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View Full Version : The Almost Nearly Perfect People, by Michael Booth



June Pelo
13-03-15, 16:03
Michael Booth lives in Denmark and had grown suspicious of the "almost exclusively adulatory coverage of all things Scandinavian" in the world's media. He visited each of the five lands; he talked with historians, political figures, journalists and common folk, and he found much that justifies the good press. In his book he writes about Finland's wife-throwing competition; he considers what oil wealth means for the Norwegians; what the effects of the 2008 economic collapse meant for the Icelanders, and how "the core principles of Lutheranism -- parsimony, modesty, disapproval of individualism or elitism -- still define the manner in which the Danes behave toward one another and view the rest of the world.

He wrote that "Finland has a school system that is the envy of other lands, a competitive economy and a reputation as one of the least corrupt people in the world. They are dependable and courteous, but also aggravatingly taciturn. They have the highest murder rate in western Europe and are famously binge drinkers, as well as enthusiastic suicidalists."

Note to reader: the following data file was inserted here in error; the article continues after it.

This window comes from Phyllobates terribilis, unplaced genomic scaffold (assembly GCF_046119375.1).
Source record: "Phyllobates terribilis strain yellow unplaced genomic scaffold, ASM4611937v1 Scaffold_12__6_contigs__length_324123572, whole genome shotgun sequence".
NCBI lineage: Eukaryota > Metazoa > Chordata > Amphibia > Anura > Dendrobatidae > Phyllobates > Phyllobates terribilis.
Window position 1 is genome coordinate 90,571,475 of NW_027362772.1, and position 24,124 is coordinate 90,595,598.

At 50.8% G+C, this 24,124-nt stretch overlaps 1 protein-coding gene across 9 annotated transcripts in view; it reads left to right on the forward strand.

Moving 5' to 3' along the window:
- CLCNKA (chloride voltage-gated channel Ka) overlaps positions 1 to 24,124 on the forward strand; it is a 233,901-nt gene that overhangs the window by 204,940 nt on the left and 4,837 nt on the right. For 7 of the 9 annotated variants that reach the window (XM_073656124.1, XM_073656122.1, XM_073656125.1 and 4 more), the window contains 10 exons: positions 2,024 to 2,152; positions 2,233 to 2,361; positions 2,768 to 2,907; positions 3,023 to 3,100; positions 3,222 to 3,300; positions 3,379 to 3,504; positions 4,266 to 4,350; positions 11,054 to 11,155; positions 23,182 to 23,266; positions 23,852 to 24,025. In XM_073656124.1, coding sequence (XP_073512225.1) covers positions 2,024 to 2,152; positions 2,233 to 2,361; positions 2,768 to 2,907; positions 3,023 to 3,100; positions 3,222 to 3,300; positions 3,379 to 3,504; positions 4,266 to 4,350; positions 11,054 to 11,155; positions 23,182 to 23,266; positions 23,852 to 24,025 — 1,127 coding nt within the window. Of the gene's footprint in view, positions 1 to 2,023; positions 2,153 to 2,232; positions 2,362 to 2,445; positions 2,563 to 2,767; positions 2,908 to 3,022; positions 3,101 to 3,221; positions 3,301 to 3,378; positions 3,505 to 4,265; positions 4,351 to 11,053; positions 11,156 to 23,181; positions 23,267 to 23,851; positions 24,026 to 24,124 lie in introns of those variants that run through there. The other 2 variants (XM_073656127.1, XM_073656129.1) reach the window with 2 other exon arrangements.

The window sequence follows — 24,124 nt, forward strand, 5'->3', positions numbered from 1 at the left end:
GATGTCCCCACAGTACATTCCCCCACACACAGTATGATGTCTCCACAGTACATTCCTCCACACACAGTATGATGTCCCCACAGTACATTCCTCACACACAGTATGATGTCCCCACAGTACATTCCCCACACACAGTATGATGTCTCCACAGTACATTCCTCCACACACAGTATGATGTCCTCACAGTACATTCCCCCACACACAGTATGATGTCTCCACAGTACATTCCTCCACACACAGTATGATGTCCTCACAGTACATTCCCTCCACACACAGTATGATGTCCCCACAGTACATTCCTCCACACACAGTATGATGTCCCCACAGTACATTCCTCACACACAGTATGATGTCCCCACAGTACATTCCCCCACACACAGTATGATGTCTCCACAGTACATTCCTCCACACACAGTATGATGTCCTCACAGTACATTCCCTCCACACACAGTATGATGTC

He salutes the Swedes' school system, their economic and gender equality and their harmonious middle-way consensus politics. Its neighbors like to taunt "Big Brother" Sweden as "a stiff, humorless, rule-obsessed, and dull crowd." Booth writes: "But it's still Scandinavia. It is still the enviably rich, peaceful, harmonious, and progressive place it has long been. When faced with the happiest, most trusting, and successful people on the planet, one's natural instinct is to try to find fault." And he admits he has done that. "Put it down to envy, if that helps."

Chuck Haga, Minneapolis Star-Tribune